Frank R. Ettensohn
Ph.D., University of Illinois at Urbana-Champaign, 1975
Frank Ettensohn's research interests largely center on sedimentary geology and are integrative and field-oriented in nature. His background is in the fields of stratigraphy, sedimentology, and paleontology, but he has found it rewarding to integrate these disciplines with each other and commonly with regional tectonics for a more complete resolution of the problem at hand. Dr. Ettensohn and his students have been especially successful using this approach in the areas of black-shale geology, carbonate paleoenvironments, and seismites.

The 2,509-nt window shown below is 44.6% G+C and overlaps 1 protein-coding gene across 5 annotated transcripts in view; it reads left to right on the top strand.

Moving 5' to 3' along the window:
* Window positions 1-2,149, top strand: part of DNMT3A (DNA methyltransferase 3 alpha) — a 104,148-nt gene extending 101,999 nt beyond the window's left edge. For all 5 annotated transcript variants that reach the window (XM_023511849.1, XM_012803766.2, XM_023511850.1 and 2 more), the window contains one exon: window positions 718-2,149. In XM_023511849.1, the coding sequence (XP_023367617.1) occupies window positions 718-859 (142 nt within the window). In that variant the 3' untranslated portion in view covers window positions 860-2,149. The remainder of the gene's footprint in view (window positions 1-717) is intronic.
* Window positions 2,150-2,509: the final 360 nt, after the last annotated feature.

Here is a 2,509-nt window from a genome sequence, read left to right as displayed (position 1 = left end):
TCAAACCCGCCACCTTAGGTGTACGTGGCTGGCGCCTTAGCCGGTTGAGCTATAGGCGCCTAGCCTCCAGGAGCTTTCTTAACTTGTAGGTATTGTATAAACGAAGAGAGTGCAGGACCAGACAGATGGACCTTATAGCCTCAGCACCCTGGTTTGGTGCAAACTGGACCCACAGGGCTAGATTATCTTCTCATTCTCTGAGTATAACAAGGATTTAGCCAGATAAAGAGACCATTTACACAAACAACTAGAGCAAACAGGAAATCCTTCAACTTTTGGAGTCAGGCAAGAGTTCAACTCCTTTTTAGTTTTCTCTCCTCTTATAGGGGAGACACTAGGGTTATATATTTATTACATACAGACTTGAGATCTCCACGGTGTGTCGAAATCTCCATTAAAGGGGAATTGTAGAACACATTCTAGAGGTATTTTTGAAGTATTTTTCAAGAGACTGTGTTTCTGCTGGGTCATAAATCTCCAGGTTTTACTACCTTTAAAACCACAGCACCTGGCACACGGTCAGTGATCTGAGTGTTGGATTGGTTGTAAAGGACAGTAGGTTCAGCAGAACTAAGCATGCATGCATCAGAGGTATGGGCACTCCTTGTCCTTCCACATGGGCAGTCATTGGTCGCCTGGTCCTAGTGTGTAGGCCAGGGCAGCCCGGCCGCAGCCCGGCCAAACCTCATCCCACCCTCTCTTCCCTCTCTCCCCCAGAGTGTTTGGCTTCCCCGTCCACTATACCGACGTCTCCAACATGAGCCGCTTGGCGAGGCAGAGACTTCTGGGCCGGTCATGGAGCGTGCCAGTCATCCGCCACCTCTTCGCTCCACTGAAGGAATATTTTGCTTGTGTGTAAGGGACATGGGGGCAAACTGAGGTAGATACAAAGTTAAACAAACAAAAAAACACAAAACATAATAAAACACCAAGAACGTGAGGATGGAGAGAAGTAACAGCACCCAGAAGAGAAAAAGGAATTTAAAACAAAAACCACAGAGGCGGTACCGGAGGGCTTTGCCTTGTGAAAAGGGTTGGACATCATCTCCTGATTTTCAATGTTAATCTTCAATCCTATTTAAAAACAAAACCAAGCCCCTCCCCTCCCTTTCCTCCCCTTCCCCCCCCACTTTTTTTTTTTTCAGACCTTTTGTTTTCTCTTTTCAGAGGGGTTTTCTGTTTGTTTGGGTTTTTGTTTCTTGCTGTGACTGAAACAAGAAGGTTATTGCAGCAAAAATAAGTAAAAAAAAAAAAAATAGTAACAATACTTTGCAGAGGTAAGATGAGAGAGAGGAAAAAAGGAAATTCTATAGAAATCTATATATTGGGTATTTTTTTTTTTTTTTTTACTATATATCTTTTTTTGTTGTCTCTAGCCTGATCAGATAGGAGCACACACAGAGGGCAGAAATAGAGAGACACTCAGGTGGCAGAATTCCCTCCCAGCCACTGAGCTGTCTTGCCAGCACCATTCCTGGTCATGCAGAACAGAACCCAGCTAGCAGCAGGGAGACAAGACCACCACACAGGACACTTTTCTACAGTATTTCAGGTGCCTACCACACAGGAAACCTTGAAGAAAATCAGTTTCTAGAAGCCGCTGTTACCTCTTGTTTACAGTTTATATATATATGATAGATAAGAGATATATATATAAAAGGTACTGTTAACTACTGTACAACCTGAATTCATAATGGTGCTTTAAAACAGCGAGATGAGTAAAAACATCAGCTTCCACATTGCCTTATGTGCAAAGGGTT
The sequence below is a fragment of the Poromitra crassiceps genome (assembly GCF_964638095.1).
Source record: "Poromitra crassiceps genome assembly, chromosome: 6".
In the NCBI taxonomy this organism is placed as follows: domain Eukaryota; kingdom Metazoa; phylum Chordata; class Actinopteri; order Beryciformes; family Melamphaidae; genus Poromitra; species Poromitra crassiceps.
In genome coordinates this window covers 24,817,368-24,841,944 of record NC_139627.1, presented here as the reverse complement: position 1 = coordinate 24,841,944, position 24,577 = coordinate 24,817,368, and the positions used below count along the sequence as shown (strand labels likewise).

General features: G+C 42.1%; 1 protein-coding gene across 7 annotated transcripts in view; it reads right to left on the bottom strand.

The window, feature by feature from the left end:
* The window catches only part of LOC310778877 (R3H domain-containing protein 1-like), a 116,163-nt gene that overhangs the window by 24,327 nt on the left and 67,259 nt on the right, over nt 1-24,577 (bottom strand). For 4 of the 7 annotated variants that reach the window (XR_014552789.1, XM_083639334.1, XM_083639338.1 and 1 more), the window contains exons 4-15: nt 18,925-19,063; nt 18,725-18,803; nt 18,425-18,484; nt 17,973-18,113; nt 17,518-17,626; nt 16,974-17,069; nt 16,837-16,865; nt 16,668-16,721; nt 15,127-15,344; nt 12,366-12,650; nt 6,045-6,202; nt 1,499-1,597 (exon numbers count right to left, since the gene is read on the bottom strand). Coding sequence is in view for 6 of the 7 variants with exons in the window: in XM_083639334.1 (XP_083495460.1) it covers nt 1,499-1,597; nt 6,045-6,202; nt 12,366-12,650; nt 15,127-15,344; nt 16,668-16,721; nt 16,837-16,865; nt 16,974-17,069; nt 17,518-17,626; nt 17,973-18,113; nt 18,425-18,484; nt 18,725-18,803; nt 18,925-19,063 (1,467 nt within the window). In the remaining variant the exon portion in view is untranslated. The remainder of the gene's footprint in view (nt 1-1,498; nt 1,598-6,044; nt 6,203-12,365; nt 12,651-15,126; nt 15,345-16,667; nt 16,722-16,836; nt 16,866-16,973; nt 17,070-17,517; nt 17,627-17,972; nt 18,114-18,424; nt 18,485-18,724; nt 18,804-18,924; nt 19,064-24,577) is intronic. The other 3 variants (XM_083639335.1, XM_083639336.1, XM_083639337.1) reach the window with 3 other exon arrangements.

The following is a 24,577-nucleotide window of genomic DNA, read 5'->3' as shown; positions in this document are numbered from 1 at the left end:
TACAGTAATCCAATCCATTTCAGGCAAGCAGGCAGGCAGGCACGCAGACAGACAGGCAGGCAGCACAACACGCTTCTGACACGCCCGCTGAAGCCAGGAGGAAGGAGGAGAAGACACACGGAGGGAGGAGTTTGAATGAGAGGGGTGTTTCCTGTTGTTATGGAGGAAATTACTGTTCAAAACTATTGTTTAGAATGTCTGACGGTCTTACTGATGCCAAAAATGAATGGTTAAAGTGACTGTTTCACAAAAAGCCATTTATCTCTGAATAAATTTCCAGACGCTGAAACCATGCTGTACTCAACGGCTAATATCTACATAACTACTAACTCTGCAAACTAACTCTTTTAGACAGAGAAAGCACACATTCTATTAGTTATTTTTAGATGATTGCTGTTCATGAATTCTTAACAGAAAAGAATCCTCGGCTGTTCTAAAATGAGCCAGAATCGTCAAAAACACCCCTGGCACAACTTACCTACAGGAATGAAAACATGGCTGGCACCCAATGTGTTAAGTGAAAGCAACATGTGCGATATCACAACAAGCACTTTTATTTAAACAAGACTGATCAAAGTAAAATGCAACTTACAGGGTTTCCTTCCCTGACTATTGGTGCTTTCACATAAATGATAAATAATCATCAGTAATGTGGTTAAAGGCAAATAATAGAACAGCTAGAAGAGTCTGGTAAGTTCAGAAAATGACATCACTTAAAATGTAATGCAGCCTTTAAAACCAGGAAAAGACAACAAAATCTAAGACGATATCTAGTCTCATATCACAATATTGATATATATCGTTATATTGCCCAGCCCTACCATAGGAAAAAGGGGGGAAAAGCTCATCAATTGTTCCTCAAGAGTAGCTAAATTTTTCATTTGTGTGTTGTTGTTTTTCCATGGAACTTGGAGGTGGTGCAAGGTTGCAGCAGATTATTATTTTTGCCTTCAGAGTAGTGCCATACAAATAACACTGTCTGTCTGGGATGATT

Recently, this approach has been used to decipher possible relationships between foreland-basin stratigraphy and tectonics via lithospheric flexure. Based on his recent work on the Appalachian Basin, it appears that there is growing evidence in the Paleozoic foreland-basin sequence for the presence of second- and third-order, unconformity-bound flexural sequences reflecting orogenies and included tectophases. These sequences generally exhibit a well-ordered stratigraphic succession of dark shales, flysch-like clastic sediments, carbonates, and marginal-marine clastic sediments, which may be repeated several times reflecting recurrent tectophases. Similar sequences have been observed in other North American foreland basins, and it is a continuing goal of this research to see how extensive in time and space such sequences are, for they potentially have great predictive value. Dr. Ettensohn has also used related approaches for understanding how far-field tectonic forces may influence development of more distal, cratonic stratigraphy during coeval, craton-margin orogenies.